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Conagra to open snack R&D center in Chicago but says Omaha workforce won't shrink

Conagra Brands’ local research and development operations shouldn’t lose any steam with the planned opening of a new snack-focused “innovation center” in Chicago.

That’s according to a company spokesman who said Omaha will remain Conagra’s primary R&D hub, even as some snack-specific tasks will be relinquished to the new Chicago facility.

In the end, said Conagra’s Dan Hare, Omaha’s existing Center for Food Design and Technology will sharpen attention on the company’s expanded variety of frozen, refrigerated and shelf meals as well as condiments and enhancers.

The Chicago facility will be charged with creating trendier and healthier options for a fast-growing munchies industry.

“This is a new investment in our overall R&D capabilities,” Hare said. “In fact, we are creating new R&D jobs in Omaha because of the growth of the business.”

About 300 food scientists, chefs, safety experts and others currently are housed at the Omaha R&D structure — which is one of a trio of brick riverfront structures occupied by a downsized Conagra that moved its corporate flag to Chicago three years ago.

Hare said the Omaha R&D facility has added employees in recent months, largely as a result of the 2018 acquisition of Pinnacle Foods, and should be left with a net gain of about 25 professionals, even after the Chicago facility is fully staffed.

In all, he said, Conagra employs about 1,300 at the Omaha riverfront campus — that’s up about 100 from a year ago, yet down from the more than 2,000-person workforce based there about four years ago.

In addition to the Omaha jobs, Conagra employs about 700 at a Council Bluffs plant that produces Marie Callender’s, Banquet and other frozen meals.

After Conagra concentrated its Omaha business operations on the southern end of the riverfront campus, it launched a $500 million plan with an out-of-state developer to create a mix of housing, hotel, retail and office uses on the idle parts. That proposal remains active.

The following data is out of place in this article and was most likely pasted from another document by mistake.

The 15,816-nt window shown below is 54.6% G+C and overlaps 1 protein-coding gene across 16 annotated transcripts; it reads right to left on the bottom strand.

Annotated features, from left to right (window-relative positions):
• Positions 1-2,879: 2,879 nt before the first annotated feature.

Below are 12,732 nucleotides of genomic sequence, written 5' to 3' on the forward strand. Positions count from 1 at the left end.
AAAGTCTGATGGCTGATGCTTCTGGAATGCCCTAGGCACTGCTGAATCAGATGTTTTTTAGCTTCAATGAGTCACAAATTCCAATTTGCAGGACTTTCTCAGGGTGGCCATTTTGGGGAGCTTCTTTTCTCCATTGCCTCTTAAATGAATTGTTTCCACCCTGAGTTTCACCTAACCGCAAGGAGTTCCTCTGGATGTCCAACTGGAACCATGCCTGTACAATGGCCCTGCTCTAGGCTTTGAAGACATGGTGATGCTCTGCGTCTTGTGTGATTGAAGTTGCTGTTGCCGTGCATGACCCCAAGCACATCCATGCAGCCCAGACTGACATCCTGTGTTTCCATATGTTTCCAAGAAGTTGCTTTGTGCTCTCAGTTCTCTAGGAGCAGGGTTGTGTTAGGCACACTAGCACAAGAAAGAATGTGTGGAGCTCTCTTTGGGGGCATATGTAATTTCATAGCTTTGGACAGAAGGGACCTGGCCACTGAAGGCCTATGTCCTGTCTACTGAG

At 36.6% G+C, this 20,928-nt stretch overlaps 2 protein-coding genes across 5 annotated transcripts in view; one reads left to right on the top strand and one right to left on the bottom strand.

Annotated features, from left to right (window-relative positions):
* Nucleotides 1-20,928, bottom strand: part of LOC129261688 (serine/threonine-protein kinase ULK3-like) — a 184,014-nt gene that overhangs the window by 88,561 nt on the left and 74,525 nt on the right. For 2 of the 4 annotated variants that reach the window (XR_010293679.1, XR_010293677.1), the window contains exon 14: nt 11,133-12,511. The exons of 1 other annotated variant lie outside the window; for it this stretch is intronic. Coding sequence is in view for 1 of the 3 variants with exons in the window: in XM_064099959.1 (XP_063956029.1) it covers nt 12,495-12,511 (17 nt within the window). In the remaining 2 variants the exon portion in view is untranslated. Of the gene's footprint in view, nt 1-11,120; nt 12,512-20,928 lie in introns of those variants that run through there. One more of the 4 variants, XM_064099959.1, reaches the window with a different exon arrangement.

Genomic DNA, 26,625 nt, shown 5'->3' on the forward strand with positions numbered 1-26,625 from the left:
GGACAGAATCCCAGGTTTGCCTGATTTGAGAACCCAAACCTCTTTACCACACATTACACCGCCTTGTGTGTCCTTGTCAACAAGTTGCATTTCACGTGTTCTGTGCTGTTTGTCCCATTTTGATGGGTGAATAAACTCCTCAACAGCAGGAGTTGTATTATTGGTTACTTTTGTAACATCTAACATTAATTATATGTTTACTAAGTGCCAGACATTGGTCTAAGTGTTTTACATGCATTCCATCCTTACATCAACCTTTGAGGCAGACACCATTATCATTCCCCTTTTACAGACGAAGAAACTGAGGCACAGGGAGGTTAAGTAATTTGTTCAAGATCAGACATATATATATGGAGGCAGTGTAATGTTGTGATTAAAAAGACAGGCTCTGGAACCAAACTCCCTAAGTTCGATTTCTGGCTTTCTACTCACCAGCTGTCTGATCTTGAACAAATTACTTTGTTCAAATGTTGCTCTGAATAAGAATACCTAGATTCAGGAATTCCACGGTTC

A World-Herald team took a recent tour of the Omaha R&D facility, also referred to as Building 6. It was a wonderland of sorts for foodies.

In almost every room was a meal, a condiment, a package of edibles waiting to be researched, tasted or examined in some way.

There were multiple kitchens, labs, taste stations, brainstorming and virtual-reality rooms, 3D printers, even an herb garden — all stuff that a $9.5 billion food giant uses to get a host of food brands from innovation stage to your dining room table.

Hare said the Omaha R&D center will interact closely with the Chicago R&D facility on some matters, including labeling work.

He said various jobs, such as a microbiologist, might be based in Omaha yet still provide support to the Chicago crew.

Because there currently are snack-related jobs at the Omaha center, Hare said, some Omahans probably would have an option to transfer. But he expects candidates to be interested in local job possibilities opening up with recent business acquisitions.

“I would expect there will be plenty of jobs there in Omaha for those people who work in R&D,” Hare said.

Set to open next year, the Chicago R&D center is to have up to 50 food designers and culinary staff members whose mission is to imagine and create popular snacks in cool packages to further push growth in Conagra Brands’ $2 billion snacks business.

“The expansive kitchen and tasting area will be an ideal place to collaborate with our customers and develop new food solutions,” Corey Berends, senior vice president of research and development, said in a press release.

The 40,000-square-foot building will rise across from the Merchandise Mart, where Conagra planted its corporate flag after being headquartered in Omaha since 1922. About 550 are employed at the Mart.

Snack foods are a $43 billion industry in the U.S., with healthier products and more flavors boosting growth, according to a June research report by IBISWorld. The segment is also a growing part of Conagra.

The food giant two years ago bought Angie’s Boomchickapop, Duke’s meat snacks and Bigs seeds, all considered to be on the healthier end of the snacking spectrum.

Conagra also has such brands as Slim Jim, Duncan Hines, Hunts, Birds Eye, Chef Boyardee, Healthy Choice, Fiddle Faddle and Swiss Miss.

Berends said that creating the snack-specific Chicago center will help ensure continued growth.

This report includes material from the Chicago Tribune.

Fortune 500 and 1,000 companies in Omaha

NASA will pay firms to take first steps in moon mission
Agency seeks companies to make deliveries to spacecraft in lunar orbit


WASHINGTON — The agency that sent humans to the moon 50 years ago is offering $7 billion to take the first steps for a U.S. return to the lunar surface within five years.